Sunday, July 15, 2012

Wildfires damaging ecology in the western US

Brian Palmer in the Boston Globe via the Washington Post: The worst wildfire season in decades is not only blackening tens of thousands of acres in Western states; it is also creating significant environmental damage. Water quality, for example, is being compromised up to 100 miles from burn sites.

Although forest fires are a natural occurrence, recent fires are more extreme, and humans can take much of the blame. ‘‘Natural communities are adapted to routine fires,’’ says Scott Anderson, a professor of environmental sciences at Northern Arizona University in Flagstaff. ‘‘But the catastrophic fires that used to be uncommon are now occurring regularly.  Instead of burning bark and needles, the fires are killing large, well-established trees.’’

...In a study published this year, Yale University paleo­ecologist Jennifer Marlon built a comprehensive fire record for the Western United States for the past 3,000 years. She found that hot, dry weather led to ­increased wildfires, while cold, wet weather suppressed fire. During the medieval warm ­period, for example, wildfires surged. Between 1500 and 1800, an era that researchers call the Little Ice Age, fires subsided. That intuitive relationship, which held up for nearly three millenniums, was severed more than 150 years ago.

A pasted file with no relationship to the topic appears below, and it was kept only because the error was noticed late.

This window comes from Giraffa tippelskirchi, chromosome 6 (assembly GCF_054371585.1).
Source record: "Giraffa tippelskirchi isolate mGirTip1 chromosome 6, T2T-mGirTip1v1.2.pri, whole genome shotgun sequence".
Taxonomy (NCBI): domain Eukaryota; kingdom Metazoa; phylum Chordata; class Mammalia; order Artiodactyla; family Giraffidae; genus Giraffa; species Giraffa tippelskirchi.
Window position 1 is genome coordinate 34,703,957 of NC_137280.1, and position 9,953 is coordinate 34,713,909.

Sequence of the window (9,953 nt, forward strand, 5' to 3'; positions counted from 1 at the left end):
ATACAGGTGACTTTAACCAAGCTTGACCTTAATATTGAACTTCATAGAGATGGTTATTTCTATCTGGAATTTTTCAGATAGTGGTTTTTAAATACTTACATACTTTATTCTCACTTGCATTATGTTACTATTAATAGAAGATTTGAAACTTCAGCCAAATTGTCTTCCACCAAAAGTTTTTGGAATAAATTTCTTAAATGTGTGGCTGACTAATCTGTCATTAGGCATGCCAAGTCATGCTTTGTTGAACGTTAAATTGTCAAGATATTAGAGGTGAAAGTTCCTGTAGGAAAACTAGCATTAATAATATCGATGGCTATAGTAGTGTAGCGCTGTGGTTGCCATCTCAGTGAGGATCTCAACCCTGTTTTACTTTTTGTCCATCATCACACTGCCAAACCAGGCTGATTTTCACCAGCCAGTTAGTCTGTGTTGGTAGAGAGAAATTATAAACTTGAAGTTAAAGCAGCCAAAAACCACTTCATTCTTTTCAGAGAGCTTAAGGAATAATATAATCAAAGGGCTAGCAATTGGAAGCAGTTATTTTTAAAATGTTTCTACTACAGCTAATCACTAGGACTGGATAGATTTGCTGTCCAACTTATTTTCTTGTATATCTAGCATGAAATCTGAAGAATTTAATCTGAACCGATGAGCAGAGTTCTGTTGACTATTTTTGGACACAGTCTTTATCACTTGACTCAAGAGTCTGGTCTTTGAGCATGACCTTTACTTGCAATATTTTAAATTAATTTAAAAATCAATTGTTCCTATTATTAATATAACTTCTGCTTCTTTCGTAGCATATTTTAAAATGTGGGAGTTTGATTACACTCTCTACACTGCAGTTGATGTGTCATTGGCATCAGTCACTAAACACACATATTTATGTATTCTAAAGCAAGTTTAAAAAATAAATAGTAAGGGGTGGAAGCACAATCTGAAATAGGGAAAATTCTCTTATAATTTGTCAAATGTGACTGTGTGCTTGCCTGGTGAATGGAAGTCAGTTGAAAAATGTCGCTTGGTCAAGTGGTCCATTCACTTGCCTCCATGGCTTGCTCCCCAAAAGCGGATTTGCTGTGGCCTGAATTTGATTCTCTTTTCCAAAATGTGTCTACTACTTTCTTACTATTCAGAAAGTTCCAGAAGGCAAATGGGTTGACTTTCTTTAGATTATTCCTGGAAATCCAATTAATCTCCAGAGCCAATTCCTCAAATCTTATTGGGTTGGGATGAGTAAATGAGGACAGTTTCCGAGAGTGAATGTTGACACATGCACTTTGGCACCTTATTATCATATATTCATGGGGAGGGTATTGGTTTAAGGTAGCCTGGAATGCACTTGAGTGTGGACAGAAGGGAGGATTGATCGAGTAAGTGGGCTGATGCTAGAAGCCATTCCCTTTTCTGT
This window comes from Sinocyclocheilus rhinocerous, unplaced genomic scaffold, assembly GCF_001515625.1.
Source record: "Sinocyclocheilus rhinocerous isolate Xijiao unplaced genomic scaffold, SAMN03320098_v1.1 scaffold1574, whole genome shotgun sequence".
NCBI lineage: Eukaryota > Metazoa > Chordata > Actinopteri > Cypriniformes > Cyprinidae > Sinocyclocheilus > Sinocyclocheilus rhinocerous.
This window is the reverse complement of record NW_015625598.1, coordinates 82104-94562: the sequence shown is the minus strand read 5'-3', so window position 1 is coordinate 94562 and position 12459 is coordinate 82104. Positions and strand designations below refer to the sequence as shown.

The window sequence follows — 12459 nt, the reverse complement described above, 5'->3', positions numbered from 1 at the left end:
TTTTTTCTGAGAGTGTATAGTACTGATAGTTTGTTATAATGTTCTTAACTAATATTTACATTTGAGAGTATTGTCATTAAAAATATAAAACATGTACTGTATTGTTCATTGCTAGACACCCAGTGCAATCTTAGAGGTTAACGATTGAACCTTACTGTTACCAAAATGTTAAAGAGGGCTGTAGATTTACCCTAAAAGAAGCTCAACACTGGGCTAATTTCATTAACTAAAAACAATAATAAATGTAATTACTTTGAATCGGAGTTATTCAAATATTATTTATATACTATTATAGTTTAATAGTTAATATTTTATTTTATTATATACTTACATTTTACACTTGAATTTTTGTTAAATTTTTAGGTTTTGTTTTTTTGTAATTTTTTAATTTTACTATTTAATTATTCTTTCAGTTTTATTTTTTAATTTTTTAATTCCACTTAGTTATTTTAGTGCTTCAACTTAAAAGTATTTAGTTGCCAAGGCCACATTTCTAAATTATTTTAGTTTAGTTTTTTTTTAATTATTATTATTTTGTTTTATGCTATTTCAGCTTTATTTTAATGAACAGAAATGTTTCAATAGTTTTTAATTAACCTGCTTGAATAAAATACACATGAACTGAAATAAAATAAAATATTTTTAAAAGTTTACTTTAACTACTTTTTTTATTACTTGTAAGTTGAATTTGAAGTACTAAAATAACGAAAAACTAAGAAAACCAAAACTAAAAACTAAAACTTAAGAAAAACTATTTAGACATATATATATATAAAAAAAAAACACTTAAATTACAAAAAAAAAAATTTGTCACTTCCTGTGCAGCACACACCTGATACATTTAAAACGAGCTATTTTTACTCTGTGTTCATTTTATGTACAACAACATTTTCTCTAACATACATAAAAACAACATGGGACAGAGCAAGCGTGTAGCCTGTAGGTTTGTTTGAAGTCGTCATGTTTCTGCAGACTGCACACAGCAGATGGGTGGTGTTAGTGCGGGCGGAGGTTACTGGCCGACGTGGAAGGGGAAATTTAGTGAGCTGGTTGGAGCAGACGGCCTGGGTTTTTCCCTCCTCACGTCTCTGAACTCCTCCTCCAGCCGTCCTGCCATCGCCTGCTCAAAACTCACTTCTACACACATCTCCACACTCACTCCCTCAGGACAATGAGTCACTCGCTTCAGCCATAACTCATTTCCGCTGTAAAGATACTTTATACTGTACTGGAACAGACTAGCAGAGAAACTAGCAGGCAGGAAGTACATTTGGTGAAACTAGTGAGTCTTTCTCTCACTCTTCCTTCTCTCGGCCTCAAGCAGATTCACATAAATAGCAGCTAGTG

...Americans embarked on a new era of ­active fire suppression: Railroads were required to clear trees within 100 feet of the track. The government built fire-lookout towers and cut fire roads through the forest. Eventually, modern machines, such as aircraft, were employed to put down fires wherever they sprang up.

...Although the 20th century was a relatively warm and dry period, Marlon’s study showed that until the end of the century approached, wildfire activity fell to around the levels last seen during the Little Ice Age. As a result, the Western United States now suffers from what Marlon calls a ‘‘fire deficit.’’ ‘‘A fire deficit is a gap between how much fire you would expect to have, given current levels of drought and temperature,’’ and the amount of fire that actually takes place, she explained.....

Fighting the Waldo Canyon Fire, shot by Charles McCain, Wikimedia Commons via Flickr, under the Creative Commons Attribution-Share Alike 2.0 Generic license

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